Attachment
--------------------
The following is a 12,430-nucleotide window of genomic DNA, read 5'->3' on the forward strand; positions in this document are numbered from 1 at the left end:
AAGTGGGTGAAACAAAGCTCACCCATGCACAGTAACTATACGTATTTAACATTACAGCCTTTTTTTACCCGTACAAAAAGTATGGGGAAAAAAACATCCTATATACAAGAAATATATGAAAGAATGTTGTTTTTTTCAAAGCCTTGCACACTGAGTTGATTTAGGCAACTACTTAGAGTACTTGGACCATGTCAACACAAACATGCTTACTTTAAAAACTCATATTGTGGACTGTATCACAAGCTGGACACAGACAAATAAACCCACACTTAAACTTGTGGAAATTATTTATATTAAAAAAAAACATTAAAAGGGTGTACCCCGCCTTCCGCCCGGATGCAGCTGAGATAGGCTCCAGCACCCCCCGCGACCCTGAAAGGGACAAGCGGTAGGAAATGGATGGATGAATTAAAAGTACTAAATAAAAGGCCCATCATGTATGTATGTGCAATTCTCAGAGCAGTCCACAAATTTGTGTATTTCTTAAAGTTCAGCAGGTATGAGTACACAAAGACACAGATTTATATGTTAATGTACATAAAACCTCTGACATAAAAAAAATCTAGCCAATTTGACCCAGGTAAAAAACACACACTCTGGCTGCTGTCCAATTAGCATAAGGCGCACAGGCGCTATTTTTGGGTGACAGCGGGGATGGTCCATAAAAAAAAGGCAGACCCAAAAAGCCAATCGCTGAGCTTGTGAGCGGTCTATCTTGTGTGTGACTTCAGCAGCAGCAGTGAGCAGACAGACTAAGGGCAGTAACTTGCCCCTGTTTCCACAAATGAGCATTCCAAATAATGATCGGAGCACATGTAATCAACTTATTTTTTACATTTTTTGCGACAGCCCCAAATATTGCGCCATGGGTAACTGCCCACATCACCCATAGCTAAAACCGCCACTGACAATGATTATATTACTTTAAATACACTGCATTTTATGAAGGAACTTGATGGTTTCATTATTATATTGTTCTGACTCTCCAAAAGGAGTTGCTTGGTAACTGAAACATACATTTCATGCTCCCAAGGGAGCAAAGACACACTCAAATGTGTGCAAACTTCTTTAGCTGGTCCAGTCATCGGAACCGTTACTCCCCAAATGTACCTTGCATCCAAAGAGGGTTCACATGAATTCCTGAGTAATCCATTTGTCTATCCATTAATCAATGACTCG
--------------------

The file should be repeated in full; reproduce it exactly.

The following is a 12,430-nucleotide window of genomic DNA, read 5'->3' on the forward strand; positions in this document are numbered from 1 at the left end:
AAGTGGGTGAAACAAAGCTCACCCATGCACAGTAACTATACGTATTTAACATTACAGCCTTTTTTTACCCGTACAAAAAGTATGGGGAAAAAAACATCCTATATACAAGAAATATATGAAAGAATGTTGTTTTTTTCAAAGCCTTGCACACTGAGTTGATTTAGGCAACTACTTAGAGTACTTGGACCATGTCAACACAAACATGCTTACTTTAAAAACTCATATTGTGGACTGTATCACAAGCTGGACACAGACAAATAAACCCACACTTAAACTTGTGGAAATTATTTATATTAAAAAAAAACATTAAAAGGGTGTACCCCGCCTTCCGCCCGGATGCAGCTGAGATAGGCTCCAGCACCCCCCGCGACCCTGAAAGGGACAAGCGGTAGGAAATGGATGGATGAATTAAAAGTACTAAATAAAAGGCCCATCATGTATGTATGTGCAATTCTCAGAGCAGTCCACAAATTTGTGTATTTCTTAAAGTTCAGCAGGTATGAGTACACAAAGACACAGATTTATATGTTAATGTACATAAAACCTCTGACATAAAAAAAATCTAGCCAATTTGACCCAGGTAAAAAACACACACTCTGGCTGCTGTCCAATTAGCATAAGGCGCACAGGCGCTATTTTTGGGTGACAGCGGGGATGGTCCATAAAAAAAAGGCAGACCCAAAAAGCCAATCGCTGAGCTTGTGAGCGGTCTATCTTGTGTGTGACTTCAGCAGCAGCAGTGAGCAGACAGACTAAGGGCAGTAACTTGCCCCTGTTTCCACAAATGAGCATTCCAAATAATGATCGGAGCACATGTAATCAACTTATTTTTTACATTTTTTGCGACAGCCCCAAATATTGCGCCATGGGTAACTGCCCACATCACCCATAGCTAAAACCGCCACTGACAATGATTATATTACTTTAAATACACTGCATTTTATGAAGGAACTTGATGGTTTCATTATTATATTGTTCTGACTCTCCAAAAGGAGTTGCTTGGTAACTGAAACATACATTTCATGCTCCCAAGGGAGCAAAGACACACTCAAATGTGTGCAAACTTCTTTAGCTGGTCCAGTCATCGGAACCGTTACTCCCCAAATGTACCTTGCATCCAAAGAGGGTTCACATGAATTCCTGAGTAATCCATTTGTCTATCCATTAATCAATGACTCG